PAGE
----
Mindfulness meditation, yoga and other mind-body practices are foundational to physical, mental and emotional well-being, providing the opportunity to greatly improve quality of life for U.S. veterans.Veterans within 2 years of returning from deployment are invited to take classes at The Mindfulness Center for free. Other free and discounted wellness services are also available for active-duty members of the armed services.
The Mindfulness Center (TMC) is a non-profit organization dedicated to promoting health and optimal well-being, for individuals and the community, through charitable, educational and research programs in mind-body practices. The Mindfulness Center has developed the Veteran Reintegration Program to provide instruction in mindfulness-based practices to veterans. Mindfulness meditation, and other forms of moving meditation (yoga and Tai chi) are foundational to physical, mental and emotional well-being, providing the opportunity to greatly improve quality of life for U.S. veterans.
We offer FREE weekly classes to all veterans within two years of returning from deployment as well as discounted individual services and therapies. Inquire for more details, 301-986-1090.
The Department of Veterans Affairs has estimated that in 2010, between 350,000 and 650,000 veterans lived in Maryland. Montgomery County has one of the highest veteran populations within the state, with greater than 50,000 veterans living within the county or at least 5% of the population.
Over 50% of male veterans and 75% of female veterans suffer from chronic pain. The Department of Veteran's Affairs has launched an "Opioid Safety Initiative", replacing the use of addictive opioid prescriptions with the use of evidence-based practices such as meditation, yoga and tai chi to treat pain.
Based on the estimates of the prevalence of PTSD in the veteran population (25%), up to 12,000 veterans in Montgomery County may be suffering from PTSD and other mental health conditions, making mental health care for veterans a critical need in our community. "Honoring and meeting the needs of our military and veteran community is a top priority for me", said Montgomery County Executive Isaiah Leggett.
Mental health concerns are an all-too-frequent result of the extreme stress and trauma that veterans face in circumstances of war. The effects of these concerns include significant deterioration in quality of life, inability to socially relate with family, friends or co-workers, pharmacological complications, loss of sleep and widespread comorbidity.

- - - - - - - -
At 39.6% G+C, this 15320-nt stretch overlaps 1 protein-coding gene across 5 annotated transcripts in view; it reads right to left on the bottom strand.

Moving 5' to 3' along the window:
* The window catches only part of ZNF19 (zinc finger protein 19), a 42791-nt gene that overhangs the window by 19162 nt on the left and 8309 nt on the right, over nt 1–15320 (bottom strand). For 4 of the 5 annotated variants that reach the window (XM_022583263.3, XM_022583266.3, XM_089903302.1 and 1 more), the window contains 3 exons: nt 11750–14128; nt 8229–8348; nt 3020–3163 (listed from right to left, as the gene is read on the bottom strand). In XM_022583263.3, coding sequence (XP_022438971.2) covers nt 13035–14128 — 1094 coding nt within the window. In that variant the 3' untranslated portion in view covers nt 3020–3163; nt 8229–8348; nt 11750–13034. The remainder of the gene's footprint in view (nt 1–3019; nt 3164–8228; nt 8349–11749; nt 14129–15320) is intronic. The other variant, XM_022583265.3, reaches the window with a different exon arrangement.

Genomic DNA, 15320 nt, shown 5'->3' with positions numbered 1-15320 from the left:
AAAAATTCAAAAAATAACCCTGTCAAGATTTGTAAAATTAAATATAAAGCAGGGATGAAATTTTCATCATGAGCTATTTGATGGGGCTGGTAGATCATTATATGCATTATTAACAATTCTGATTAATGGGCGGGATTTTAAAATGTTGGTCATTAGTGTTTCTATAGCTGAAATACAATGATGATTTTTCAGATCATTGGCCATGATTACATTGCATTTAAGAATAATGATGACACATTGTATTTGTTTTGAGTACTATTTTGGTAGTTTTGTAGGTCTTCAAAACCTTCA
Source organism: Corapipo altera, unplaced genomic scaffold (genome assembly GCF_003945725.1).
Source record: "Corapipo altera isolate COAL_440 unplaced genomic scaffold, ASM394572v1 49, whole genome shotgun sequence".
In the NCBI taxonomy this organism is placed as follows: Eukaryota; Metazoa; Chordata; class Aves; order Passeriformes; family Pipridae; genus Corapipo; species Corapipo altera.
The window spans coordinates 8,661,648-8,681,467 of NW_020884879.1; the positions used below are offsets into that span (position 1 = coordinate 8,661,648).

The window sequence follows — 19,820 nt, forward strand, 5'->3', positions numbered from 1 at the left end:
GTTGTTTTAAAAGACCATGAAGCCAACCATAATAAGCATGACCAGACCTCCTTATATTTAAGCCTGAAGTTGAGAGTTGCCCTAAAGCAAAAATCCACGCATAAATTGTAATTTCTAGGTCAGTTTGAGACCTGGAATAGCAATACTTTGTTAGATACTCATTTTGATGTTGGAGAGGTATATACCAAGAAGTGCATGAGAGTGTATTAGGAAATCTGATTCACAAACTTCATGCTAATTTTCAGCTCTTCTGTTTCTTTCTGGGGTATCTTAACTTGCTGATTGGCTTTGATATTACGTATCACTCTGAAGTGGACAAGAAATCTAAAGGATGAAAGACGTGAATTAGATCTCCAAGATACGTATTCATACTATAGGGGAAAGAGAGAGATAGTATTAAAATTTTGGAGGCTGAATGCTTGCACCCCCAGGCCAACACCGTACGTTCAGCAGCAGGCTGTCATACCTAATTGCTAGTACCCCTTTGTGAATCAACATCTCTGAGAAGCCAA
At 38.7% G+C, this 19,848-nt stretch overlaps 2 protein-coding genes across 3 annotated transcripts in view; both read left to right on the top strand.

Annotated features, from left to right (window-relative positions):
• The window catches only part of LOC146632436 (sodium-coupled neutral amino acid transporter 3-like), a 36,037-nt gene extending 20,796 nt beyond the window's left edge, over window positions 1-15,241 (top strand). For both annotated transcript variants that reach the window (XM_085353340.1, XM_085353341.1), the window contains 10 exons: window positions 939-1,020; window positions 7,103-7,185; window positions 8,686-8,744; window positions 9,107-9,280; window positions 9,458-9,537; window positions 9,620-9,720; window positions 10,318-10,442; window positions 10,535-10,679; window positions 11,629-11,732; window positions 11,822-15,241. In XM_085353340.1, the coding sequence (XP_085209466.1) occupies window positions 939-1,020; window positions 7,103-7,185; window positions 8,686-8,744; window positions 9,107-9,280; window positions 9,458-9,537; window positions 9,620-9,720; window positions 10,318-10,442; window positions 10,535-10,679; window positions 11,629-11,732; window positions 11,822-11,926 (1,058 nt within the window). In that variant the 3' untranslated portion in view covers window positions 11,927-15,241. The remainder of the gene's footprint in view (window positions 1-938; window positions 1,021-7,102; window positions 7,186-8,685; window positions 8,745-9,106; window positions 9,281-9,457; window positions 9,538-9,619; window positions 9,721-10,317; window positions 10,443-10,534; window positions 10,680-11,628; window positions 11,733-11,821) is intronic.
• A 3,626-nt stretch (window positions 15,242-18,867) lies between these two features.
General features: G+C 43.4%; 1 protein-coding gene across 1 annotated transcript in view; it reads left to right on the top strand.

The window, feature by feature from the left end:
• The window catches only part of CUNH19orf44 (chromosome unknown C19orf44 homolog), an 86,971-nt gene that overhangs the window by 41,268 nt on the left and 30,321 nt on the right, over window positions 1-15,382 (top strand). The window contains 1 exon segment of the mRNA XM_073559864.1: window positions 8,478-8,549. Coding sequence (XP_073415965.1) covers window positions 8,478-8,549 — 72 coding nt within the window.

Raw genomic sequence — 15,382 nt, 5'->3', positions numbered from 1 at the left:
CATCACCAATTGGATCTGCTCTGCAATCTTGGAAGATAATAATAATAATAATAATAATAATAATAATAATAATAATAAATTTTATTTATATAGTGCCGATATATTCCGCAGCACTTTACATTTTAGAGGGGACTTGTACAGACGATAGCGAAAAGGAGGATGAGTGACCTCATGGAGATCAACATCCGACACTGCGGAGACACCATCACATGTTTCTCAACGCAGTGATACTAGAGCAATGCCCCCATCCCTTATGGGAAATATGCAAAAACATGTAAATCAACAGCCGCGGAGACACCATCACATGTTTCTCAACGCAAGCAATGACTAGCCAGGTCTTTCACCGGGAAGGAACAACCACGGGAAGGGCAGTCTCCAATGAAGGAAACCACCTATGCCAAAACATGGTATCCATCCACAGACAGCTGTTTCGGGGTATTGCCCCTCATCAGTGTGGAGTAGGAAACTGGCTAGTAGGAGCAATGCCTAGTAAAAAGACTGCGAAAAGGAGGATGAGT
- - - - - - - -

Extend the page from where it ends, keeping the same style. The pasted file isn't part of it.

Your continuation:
Mental health concerns occur in alarming proportions among soldiers exposed to war or violence. Surveys have shown an incidence of PTSD as high as 30% amongst soldiers who have returned from service in Iraq. Rates of suicide among veterans are the highest of any population, estimated at 1 out of every 5 suicides, and occurring at an increasingly high rate. Safety nets for this population are critical, and the number of veterans residing in Montgomery County far exceed currently available services (WRAMC).
Mind-body therapies, such as meditation, yoga, and tai chi are being used by VA hospitals and military organizations across the country to provide relief from the traumas of war and the mental anguish that follows (Smeeding et al., 2010). Research is demonstrating that mind-body interventions are providing these critical safety nets in the form of significant therapeutic benefit, including reducing levels of pain and pain medication, improving quality of sleep, reducing symptoms of stress and PTSD, and improving overall quality of life (Jordan et al, 2011).
The Mindfulness Center provides free classes for veterans. These services include providing classes in meditation, yoga, tai chi and other mind-body practices, as well as individualized evidence-based therapies as approved and used by the VAMC and the Walter Reed National Military Medical Center, such as acupuncture and individual mental health counseling. Services are provided at The Mindfulness Center in Bethesda, Maryland, within 2 miles of the Walter Reed Medical Center. Veterans who participate in these types of practice twice a week for two months have proven to have reduced levels of perceived stress, reduce levels of pain and associated need for pain medication, improved quality of sleep, and improved family relationships and overall quality of life.
To sign up for this program, please contact Jessie Norris.